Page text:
“It’s Personal”: A Look at Oldboy’s Theme of Revenge

Disclaimers: I have three disclaimers before going into this analysis. In my discussion of Oldboy there will be some spoilers that give away the big twist ending. If you do not want to be spoiled, this is you chance to close the post, watch it, then come back. The second part is that this analysis is about what I believe the theme is for Oldboy not if I believe in the statement personally. Lastly, there will be a discussion of material that may be uncomfortable. I put this post under “read more” so you can safely navigate my blog. Without further ado, here’s my analysis of Oldboy.

Oldboy, directed by Park Chan-wook, while not my favorite movie, is definitely a movie that has stuck with me since I watched it in the Spring semester of my Sophomore year of college for History of Film. It was a visceral experience and one of the few movies that truly surprised me at the end. It also got me thinking about its theme. While the part of the Chan-wook’s The Vengeance Trilogy, I feel like the major theme here is examining the personal aspect of revenge and how our own actions can lead to revenge being placed on us.

The movie centers around our antagonist, Lee Woo-jin, getting revenge on our protagonist, Oh Dae-su, and Dae-su trying to figure out the why of that equation while also wanting revenge of his own for being locked away for 15 years. With the help of a sushi chef by the name of Mi-do, the two search for the answer within the allotted five days that Woo-jin gives them to discover his motive. It leads to Dae-Su discovering that he and Woo-jin went to school together and that he witnessed Woo-jin’s having sexual relations with his sister.

This is where the “it’s personal” idea comes in. What elevates the movie beyond a mere revenge story is that it highlights how connected we are and how being impersonal, whether intentional or unintentional, can ruin someone’s life. Dae-su unintentionally causes Woo-jin’s sister to commit suicide after gossiping about seeing the two to a friend not knowing they were siblings. The real kicker is that Dae-su went for more than a decade without realizing what he’s done and as we see him before he gets kidnapped, he comes off apathetic, just going through the motions. This is not to say that what Woo-jin did to him is right, just that Dae-su should have been more aware of his own actions. This theme that pervades throughout the movie and is exemplified through the quote stated at the beginning and end:  “Laugh and the world laughs with you. Cry, and you cry alone.”, the quote stating that crying only serves to bring people down whereas laughing is something that can benefit those around us.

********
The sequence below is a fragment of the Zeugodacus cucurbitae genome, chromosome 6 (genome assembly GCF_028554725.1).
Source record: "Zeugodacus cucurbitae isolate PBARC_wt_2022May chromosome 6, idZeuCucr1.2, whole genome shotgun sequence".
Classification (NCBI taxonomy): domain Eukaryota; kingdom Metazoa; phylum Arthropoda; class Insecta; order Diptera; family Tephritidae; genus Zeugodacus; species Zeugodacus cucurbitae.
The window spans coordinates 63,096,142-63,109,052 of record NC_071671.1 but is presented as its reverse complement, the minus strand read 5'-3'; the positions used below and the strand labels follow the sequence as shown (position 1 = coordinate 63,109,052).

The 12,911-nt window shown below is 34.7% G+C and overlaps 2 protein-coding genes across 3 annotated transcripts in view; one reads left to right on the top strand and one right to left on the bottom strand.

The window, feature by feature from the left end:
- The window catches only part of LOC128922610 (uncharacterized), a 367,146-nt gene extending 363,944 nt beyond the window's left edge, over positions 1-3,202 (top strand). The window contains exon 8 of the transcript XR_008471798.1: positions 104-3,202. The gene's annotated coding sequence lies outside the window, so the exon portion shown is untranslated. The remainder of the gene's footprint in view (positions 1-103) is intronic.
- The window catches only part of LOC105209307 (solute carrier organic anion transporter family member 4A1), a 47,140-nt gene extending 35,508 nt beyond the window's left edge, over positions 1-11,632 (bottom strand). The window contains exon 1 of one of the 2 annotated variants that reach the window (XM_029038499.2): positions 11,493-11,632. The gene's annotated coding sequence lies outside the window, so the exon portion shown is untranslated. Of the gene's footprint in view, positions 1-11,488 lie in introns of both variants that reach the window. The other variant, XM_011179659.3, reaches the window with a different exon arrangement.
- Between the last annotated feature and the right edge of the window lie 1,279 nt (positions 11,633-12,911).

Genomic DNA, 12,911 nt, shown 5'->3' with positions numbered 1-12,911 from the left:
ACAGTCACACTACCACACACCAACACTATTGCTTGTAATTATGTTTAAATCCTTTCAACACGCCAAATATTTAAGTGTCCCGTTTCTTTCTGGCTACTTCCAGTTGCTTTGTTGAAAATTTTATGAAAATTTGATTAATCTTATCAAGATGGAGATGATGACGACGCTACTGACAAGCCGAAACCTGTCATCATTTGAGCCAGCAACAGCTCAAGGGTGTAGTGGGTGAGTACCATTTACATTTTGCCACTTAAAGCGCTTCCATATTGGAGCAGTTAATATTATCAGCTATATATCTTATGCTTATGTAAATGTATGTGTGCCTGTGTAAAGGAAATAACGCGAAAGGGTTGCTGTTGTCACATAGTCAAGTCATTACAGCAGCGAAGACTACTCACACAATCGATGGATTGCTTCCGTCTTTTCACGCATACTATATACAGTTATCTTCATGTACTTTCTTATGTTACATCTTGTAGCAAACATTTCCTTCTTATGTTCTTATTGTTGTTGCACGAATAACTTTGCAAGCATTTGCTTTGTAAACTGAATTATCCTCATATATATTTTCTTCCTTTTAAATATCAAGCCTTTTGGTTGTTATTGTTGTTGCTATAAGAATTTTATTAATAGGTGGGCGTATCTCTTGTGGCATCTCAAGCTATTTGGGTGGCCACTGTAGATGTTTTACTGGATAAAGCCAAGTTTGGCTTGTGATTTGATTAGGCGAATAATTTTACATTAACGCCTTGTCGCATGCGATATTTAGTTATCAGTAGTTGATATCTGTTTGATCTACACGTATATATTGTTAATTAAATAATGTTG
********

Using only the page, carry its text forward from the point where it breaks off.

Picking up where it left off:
This evolution of Dae-su’s change starts with the most infamous scene in the movie where we see him bashing the henchmen’s heads with a hammer, a tracking shot mirroring a side video game as the character tries to make their way to the final boss. As the film moves on it becomes more personal as we see Dae-su’s childhood friend get murdered by Woo-jin, Mi-do being threatened, and his trip to his old school. This evolution is paralleled by Dae-su’s growing intimacy with Mi-do as he lets someone in after the death of his wife years ago.

Despite the changes, Dae-su never truly apologizes for his actions and in essence, the movie punishes him for his lack of apology with a final reveal from Woo-jin: Mi-do is his daughter. Dae-su, in horror, begs Woo-jin to spare Mi-do the truth and cuts his own tongue, apologetically finally admitting and taking responsibility for his actions. If it feels like the film is on Woo-jin’s side, Woo-jin ultimately kills himself, keeping with the theme about personal actions because despite his revenge being fulfilled, he could not keep living. There is an implication that Woo-jin partially blames himself for his sister’s death, be it through pursuing their incestuous relationship or for not being able to save her in time. Whatever the case, Woo-jin ends his life as an apology for his own actions.

Ultimately, we have to ask if Dae-su did learn his lesson. I would say he is aware but has yet to put it into practice for his whole life. He cares enough about Mi-do to not let her know the truth but is also selfish enough by keeping up their relationship. While he was hypnotized at the end to forget the memories, it is implied he may still remember and is left with how to deal the with his predicament. While the movie punished Dae-su, it did not leave Woo-jin unaccountable, having his life end in suicide. In summary, the movie is about our personal actions causing and fueling the cycles of revenge.

 

 

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